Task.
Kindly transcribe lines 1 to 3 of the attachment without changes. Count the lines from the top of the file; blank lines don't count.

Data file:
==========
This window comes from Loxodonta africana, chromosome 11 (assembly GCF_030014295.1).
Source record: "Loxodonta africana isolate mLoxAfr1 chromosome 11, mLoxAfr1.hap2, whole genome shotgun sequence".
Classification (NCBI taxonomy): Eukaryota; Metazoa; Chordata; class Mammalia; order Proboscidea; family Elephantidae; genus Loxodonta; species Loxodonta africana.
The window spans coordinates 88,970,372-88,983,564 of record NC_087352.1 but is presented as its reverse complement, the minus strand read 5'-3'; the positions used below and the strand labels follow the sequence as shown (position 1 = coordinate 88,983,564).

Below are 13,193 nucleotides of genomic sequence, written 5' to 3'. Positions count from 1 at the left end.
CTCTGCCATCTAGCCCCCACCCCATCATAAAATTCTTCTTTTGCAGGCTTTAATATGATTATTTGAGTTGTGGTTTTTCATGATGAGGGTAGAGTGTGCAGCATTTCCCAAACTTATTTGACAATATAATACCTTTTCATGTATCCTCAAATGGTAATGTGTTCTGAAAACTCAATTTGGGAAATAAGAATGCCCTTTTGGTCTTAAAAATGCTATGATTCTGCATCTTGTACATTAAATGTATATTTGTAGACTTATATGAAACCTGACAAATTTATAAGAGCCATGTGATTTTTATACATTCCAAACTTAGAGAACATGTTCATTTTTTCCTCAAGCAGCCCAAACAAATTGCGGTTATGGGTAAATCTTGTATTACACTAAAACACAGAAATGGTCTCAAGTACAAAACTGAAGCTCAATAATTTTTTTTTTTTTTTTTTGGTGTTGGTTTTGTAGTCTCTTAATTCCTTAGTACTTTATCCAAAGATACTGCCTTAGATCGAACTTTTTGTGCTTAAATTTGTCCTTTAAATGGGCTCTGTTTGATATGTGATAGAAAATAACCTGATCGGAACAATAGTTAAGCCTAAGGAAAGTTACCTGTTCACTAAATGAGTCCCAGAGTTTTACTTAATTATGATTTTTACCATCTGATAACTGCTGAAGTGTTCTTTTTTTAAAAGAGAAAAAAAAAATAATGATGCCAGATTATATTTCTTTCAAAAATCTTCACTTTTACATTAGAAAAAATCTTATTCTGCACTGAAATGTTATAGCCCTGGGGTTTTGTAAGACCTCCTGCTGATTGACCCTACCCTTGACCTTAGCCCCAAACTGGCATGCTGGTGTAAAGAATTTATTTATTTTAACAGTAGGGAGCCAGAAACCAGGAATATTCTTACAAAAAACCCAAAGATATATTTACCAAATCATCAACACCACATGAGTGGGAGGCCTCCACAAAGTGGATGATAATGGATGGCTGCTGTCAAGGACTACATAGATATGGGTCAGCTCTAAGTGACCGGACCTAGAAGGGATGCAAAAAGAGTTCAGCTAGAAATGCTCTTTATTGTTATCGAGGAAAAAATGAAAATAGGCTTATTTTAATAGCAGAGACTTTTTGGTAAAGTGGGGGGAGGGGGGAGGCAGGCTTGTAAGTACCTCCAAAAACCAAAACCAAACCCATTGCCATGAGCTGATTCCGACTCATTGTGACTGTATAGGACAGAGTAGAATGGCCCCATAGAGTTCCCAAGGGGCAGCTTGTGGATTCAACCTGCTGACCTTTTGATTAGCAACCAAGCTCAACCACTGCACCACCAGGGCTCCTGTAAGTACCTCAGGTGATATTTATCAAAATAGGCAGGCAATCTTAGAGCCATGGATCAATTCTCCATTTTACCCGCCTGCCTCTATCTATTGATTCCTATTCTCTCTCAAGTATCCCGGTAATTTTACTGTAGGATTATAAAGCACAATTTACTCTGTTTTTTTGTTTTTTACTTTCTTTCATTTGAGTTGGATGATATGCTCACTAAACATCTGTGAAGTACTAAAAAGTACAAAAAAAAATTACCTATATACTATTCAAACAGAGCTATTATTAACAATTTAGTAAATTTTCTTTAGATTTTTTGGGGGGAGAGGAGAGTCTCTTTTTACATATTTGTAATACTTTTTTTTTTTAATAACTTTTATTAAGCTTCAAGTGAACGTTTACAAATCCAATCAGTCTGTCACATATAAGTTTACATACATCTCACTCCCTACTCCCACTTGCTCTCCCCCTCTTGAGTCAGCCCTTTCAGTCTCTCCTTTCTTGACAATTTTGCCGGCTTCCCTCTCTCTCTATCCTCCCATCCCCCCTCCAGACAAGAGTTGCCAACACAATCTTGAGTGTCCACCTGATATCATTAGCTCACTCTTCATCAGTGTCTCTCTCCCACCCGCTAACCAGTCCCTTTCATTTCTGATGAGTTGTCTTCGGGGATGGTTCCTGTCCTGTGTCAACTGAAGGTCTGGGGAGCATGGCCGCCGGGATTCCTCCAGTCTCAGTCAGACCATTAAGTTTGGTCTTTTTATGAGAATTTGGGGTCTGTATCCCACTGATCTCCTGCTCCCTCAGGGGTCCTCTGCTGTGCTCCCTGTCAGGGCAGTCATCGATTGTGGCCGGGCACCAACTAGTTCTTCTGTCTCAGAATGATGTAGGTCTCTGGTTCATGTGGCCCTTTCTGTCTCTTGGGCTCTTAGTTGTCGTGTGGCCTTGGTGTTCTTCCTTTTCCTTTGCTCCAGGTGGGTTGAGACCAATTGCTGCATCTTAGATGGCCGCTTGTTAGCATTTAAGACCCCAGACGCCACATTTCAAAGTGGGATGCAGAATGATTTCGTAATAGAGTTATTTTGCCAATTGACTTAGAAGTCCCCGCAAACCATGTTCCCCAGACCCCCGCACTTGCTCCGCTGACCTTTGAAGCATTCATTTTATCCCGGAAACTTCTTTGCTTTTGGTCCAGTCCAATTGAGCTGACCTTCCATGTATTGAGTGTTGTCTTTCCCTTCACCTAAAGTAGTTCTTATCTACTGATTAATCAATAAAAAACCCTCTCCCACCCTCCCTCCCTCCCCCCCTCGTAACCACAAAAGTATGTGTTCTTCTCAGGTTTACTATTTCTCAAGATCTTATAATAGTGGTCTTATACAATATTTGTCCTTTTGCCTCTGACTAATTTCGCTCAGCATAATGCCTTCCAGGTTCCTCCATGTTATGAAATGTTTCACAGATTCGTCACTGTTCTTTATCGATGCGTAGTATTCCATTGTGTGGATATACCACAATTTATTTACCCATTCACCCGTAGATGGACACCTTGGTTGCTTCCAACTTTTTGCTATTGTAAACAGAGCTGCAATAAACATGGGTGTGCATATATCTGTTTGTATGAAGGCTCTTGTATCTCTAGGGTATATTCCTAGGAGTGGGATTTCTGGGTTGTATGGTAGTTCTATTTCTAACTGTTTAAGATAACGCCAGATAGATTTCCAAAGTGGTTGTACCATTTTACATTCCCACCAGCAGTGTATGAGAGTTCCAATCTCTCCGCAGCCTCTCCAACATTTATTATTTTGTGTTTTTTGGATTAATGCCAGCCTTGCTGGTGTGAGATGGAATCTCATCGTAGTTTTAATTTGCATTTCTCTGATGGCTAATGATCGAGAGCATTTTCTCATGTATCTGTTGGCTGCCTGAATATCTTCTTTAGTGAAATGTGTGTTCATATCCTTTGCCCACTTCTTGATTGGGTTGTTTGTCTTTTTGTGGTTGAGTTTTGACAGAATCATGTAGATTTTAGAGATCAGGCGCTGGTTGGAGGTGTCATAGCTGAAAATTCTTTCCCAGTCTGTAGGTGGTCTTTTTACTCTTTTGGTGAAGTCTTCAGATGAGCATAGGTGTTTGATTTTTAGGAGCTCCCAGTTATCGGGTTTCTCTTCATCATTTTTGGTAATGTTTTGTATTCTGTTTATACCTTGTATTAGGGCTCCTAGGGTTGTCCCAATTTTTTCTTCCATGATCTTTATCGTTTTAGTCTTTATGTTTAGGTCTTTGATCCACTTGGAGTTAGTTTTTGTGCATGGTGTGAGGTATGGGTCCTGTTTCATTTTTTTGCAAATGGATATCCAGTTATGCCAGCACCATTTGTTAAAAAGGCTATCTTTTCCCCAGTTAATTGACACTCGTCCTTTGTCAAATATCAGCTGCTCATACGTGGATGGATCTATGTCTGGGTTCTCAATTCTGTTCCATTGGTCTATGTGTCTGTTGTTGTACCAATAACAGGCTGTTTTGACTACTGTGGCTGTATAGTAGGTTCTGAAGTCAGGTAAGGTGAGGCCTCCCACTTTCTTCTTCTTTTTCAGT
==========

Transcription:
This window comes from Loxodonta africana, chromosome 11 (assembly GCF_030014295.1).
Source record: "Loxodonta africana isolate mLoxAfr1 chromosome 11, mLoxAfr1.hap2, whole genome shotgun sequence".
Classification (NCBI taxonomy): Eukaryota; Metazoa; Chordata; class Mammalia; order Proboscidea; family Elephantidae; genus Loxodonta; species Loxodonta africana.